Okay, so I realize that not everybody has had the privilege of growing up in the Deep South where people don’t even bother to take drink orders, but simply pass around huge glasses filled with ice tea as soon as your butt hits the restaurant dining table chairs…
So how do you make that Mississippi nectar that is the pride of the hospitality state?
Sure lots and lots of sugar is important, but many other factors are important also—such as the technique/process you will be using, the quality of the water used, temperatures, and time.
But there are many factors that go into making the perfect cup of tea, including…
What method you use when making your tea is a personal preference, but here are a few options…
French Press…The same French press that you use to make coffee can also be used to make tea. Using a French press allows you to brew several cups of tea at one time. A French press also allows you to steep and serve your tea in the same vessel. However, you could easily over-steeping your tea since the tea leaves simply sit at the bottom of the press after you make the tea, instead of being taken out.
Tea Ball Infuser...Tea ball infusers are basically teabags that you fill yourself with whatever loose tea you would like and then steep in your tea until you get the strength of tea that you would like. These hinged mesh spheres are obviously more “environmentally friendly.”
Tea Brewing Strainers…Tea brewing strainers are small mesh baskets that you fill with loose leaf tea and then pour hot water on top of the leaves. As the hot water passes over the loose tea leaves, your tea is “brewed,” but this is probably not your best option because you can’t is not very popular and control how long your tea brews.
Teabags...Of course you already know what a teabag is, and this is the most common method of making tea. This method is the most convenient, even though not the most “environmentally friendly.”
Teapot…Teaposts are always a great choice, but not all teapots will deliver the same results. Two factors to consider when choosing a teapot are whether or not the teapost has a built-in strainer to help infuse the tea or requires use of a separate straining device….and what material your teapot is made from so that you can know that the brewing temperature is ideal or not for the type of tea which you will most likely be making.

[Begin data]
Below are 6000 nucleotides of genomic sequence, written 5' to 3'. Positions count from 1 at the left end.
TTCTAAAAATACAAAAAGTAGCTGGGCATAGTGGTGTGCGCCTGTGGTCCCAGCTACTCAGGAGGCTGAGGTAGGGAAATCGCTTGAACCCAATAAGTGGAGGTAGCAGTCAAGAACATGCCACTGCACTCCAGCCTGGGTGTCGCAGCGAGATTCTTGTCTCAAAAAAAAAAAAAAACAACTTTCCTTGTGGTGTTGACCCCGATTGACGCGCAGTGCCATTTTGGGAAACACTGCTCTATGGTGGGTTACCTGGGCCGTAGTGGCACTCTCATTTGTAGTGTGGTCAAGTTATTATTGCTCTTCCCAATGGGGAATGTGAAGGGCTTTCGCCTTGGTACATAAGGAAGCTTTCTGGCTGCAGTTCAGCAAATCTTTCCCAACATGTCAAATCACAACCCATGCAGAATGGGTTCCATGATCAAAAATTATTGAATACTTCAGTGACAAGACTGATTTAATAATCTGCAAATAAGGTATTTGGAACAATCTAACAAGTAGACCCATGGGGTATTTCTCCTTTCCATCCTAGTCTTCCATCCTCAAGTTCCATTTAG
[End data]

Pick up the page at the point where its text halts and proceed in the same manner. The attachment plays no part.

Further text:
Even though most of us would assume that in order to make tea, you must bring your water to a rolling boil, this is not always the case. In fact, different types of tea require different temperatures. Bringing your water to a rolling boil can actually keep your tea from reaching its fullest flavor potential.
As a general rule, white tea and green tea should be made with the lowest temperature, about 175 degrees. Oolong and black tea should be made with a medium temperature, about 200 degrees. And mate, rooibos, and other types of herbal tea should be made with the highest temperature, about 210 degrees.
Bringing your water to a full rolling boil and then letting the tea cool down to the ideal temperature also will negatively impact the flavor of your tea.
Time can also affect the flavor of the tea. Different steeping times will create subtle flavor differences that you may or may not like. The best thing to do is to take the time to steep any new type of tea that you may be trying in thirty second intervals until you find the steeping time for that particular tea that you like best.
Water is obviously a very important ingredient to a great glass of tea, almost as important as the sugar. Only use water that is fresh and cold. Avoid using tap water that has been sitting in stagnant in your kettle for any length of time or that has already been boiled previously. Always use cold water instead of hot water. Hot tap water tends to carry more minerals—such as calcium and lime—and can mess up the flavor of your tea.